, Salem, MA

April 12, 2014

Man who stole from arts group says he shouldn't have to repay money


---- — NEWBURY — A group of area residents once involved in the Yellow School Center for the Arts in the Byfield section of Newbury are trying to revive their dream of a community arts program.

They’re hoping a Salem Superior Court judge will allow them to continue collecting restitution payments owed by the group’s former treasurer, whose thefts of more than $100,000, a prosecutor said, led to the organization’s demise.

But the former treasurer, David Takesian, is challenging that restitution order, contending that because the organization is defunct, he shouldn’t have to give back the money he stole.

The argument outraged First Assistant District Attorney Jack Dawley, who said if a judge allows Takesian, of Amesbury, to stop repaying the $82,000 in restitution he owes, it will amount to a case of “unjust enrichment.”

Takesian, now 47, used the money to pay his mortgage, credit card bills and other expenses, prosecutors said.

Not only did Takesian essentially drive the nonprofit out of business with his thefts over a three-year period in the mid-2000s, said the prosecutor, but he then used a promise of making full restitution to reduce his time behind bars.

Dawley said prosecutors initially weren’t seeking restitution from Takesian, an accountant, but rather a state prison term.

“We believe his offer was intended to offset the Commonwealth’s recommendation of state prison, and it worked,” said Dawley.

Takesian, who pleaded guilty in 2008, received two years in the house of correction, a county jail, instead of the three- to five-year state prison term sought by prosecutors.

That county jail term entitled him to parole after a year. He was supposed to begin paying $400 a month after his release from jail. He’s paid about $14,000 since his release, including a $1,000 payment toward his arrears last month.

Earlier this year, a probation officer issued a notice warning Takesian that he was in violation of his restitution order after he failed to make any payments for several months.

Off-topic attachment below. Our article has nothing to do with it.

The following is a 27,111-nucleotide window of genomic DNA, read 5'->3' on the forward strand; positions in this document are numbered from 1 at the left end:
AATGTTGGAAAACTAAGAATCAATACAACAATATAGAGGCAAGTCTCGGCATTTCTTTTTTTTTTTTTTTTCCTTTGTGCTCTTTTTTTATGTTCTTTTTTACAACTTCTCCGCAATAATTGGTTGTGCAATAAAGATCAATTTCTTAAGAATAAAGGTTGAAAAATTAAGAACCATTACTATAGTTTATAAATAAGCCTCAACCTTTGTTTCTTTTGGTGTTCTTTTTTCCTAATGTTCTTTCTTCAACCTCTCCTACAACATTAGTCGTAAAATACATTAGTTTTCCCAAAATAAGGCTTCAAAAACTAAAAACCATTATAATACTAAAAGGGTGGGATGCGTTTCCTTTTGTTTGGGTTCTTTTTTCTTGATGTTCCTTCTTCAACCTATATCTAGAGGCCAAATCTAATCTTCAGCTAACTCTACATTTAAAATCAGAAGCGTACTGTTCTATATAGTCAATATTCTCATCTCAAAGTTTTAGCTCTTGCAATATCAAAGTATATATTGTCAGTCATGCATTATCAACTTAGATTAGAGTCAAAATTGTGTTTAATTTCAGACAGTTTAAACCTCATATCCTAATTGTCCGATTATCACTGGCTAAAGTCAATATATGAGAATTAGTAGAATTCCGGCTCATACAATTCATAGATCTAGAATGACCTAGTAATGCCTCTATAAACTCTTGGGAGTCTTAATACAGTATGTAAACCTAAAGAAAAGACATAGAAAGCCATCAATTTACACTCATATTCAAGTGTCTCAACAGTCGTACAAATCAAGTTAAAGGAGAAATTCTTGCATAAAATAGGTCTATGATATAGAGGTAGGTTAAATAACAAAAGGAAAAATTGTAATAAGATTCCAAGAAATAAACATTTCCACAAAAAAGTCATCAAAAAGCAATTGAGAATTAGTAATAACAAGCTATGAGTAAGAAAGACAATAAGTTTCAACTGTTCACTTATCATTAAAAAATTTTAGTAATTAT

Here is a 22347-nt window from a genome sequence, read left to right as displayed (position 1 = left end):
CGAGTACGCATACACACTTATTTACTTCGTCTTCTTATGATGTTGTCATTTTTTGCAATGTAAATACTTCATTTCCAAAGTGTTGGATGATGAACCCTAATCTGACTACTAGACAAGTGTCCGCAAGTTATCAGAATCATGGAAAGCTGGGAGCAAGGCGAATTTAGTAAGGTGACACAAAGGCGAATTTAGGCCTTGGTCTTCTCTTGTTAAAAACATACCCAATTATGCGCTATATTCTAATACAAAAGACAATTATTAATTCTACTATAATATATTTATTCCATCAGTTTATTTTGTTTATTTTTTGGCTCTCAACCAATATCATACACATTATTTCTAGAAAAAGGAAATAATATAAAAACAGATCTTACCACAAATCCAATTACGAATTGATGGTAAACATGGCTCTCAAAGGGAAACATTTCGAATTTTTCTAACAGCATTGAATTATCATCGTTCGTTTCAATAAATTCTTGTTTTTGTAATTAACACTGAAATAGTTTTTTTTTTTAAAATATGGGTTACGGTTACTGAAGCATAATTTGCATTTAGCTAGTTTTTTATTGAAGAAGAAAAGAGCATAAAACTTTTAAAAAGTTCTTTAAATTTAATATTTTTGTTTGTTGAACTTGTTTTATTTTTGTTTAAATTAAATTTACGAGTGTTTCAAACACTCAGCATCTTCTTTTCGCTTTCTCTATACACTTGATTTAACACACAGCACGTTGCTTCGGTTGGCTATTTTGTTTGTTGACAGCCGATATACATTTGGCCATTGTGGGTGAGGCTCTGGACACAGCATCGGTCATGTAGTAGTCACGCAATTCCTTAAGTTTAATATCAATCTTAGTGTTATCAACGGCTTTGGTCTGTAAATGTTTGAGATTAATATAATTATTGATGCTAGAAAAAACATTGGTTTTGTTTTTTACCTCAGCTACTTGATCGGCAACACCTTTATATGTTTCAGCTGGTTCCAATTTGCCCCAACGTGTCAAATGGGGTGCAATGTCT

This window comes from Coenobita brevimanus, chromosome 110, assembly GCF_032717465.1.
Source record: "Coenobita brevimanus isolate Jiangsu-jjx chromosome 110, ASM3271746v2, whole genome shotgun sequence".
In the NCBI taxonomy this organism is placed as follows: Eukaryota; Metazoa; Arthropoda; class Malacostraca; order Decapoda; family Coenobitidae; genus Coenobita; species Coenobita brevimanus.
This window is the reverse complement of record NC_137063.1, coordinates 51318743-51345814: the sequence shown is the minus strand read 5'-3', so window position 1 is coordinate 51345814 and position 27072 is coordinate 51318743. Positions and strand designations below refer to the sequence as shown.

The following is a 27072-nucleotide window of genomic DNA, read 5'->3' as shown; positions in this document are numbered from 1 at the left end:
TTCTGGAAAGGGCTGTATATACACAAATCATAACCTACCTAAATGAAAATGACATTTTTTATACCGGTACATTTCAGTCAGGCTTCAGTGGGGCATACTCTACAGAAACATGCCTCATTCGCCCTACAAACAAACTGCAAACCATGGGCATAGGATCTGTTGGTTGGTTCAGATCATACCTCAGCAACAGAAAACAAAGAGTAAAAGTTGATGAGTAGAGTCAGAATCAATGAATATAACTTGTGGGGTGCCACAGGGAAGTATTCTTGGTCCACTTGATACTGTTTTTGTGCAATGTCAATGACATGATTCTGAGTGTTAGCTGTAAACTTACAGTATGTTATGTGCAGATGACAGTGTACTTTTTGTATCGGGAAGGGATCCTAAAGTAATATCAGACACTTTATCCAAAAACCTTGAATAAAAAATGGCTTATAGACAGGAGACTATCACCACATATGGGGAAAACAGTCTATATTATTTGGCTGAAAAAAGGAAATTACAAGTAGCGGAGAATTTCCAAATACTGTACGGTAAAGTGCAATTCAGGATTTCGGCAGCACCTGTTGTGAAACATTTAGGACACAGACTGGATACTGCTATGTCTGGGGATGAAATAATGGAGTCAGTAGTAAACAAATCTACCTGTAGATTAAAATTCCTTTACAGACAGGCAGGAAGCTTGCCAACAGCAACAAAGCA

That’s when he and his attorney, Gordon Feener, showed up at court last month asking Judge John Lu to end his restitution based on the fact that at the time the Yellow School was no longer an active organization.

“Restitution is personal to the victim, and not an asset to be freely traded in the marketplace,” Feener argued, suggesting that it would “go against public policy” to allow a new entity to begin receiving the payments.

Feener also disputed the contention that Takesian is responsible for the group’s demise, blaming others in the organization for failing to file required financial reports with the Internal Revenue Service and the state of Massachusetts.

Lora McSherry, a lawyer working with Paula Wright on reviving the organization, said the group would partner with an existing community organization to provide an arts program in the area. She declined to identify the organization, citing the fact that while the Secretary of State’s office has allowed the Yellow School nonprofit to be legally reinstated as a corporation, she will still need both Lu’s order and an order from the Supreme Judicial Court to allow the assets of the old organization to be transferred to the new entity.

If allowed by the judge, those assets would include the restitution payments Takesian is supposed to be making.

Feener said even if ordered by the judge to continue making the payments, Takesian, who now works at the deli counter at a Stop & Shop, can afford no more than $100 a month.

Takesian is a graduate of Merrimack College who had worked as an accountant for years. As a result of his conviction on felony larceny and making false entries into corporate books, accounting is a field that “is no longer available” to Takesian, his lawyer said.

Courts reporter Julie Manganis can be reached at 978-338-2521, via email at or on Twitter @SNJulieManganis.